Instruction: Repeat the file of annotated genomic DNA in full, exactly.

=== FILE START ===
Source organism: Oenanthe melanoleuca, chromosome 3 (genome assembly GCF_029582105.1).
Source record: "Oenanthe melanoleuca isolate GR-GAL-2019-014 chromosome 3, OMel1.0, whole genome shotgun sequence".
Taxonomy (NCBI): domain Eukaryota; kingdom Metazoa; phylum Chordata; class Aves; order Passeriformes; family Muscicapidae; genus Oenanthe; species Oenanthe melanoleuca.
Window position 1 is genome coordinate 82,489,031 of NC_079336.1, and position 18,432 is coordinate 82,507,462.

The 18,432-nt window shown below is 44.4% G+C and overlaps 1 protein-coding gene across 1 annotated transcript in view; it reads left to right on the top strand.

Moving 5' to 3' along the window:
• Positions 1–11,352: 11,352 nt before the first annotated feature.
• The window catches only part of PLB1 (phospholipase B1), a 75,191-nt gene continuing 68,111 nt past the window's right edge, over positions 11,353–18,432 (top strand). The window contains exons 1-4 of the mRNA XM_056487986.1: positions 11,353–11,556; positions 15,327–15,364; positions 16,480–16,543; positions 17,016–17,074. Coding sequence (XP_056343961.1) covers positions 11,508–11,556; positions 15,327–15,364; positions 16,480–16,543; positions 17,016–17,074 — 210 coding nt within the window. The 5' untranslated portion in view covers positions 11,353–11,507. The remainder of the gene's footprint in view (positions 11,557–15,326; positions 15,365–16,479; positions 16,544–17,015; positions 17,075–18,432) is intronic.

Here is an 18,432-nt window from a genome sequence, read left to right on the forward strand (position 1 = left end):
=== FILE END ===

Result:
Source organism: Oenanthe melanoleuca, chromosome 3 (genome assembly GCF_029582105.1).
Source record: "Oenanthe melanoleuca isolate GR-GAL-2019-014 chromosome 3, OMel1.0, whole genome shotgun sequence".
Taxonomy (NCBI): domain Eukaryota; kingdom Metazoa; phylum Chordata; class Aves; order Passeriformes; family Muscicapidae; genus Oenanthe; species Oenanthe melanoleuca.
Window position 1 is genome coordinate 82,489,031 of NC_079336.1, and position 18,432 is coordinate 82,507,462.

The 18,432-nt window shown below is 44.4% G+C and overlaps 1 protein-coding gene across 1 annotated transcript in view; it reads left to right on the top strand.

Moving 5' to 3' along the window:
• Positions 1–11,352: 11,352 nt before the first annotated feature.
• The window catches only part of PLB1 (phospholipase B1), a 75,191-nt gene continuing 68,111 nt past the window's right edge, over positions 11,353–18,432 (top strand). The window contains exons 1-4 of the mRNA XM_056487986.1: positions 11,353–11,556; positions 15,327–15,364; positions 16,480–16,543; positions 17,016–17,074. Coding sequence (XP_056343961.1) covers positions 11,508–11,556; positions 15,327–15,364; positions 16,480–16,543; positions 17,016–17,074 — 210 coding nt within the window. The 5' untranslated portion in view covers positions 11,353–11,507. The remainder of the gene's footprint in view (positions 11,557–15,326; positions 15,365–16,479; positions 16,544–17,015; positions 17,075–18,432) is intronic.

Here is an 18,432-nt window from a genome sequence, read left to right on the forward strand (position 1 = left end):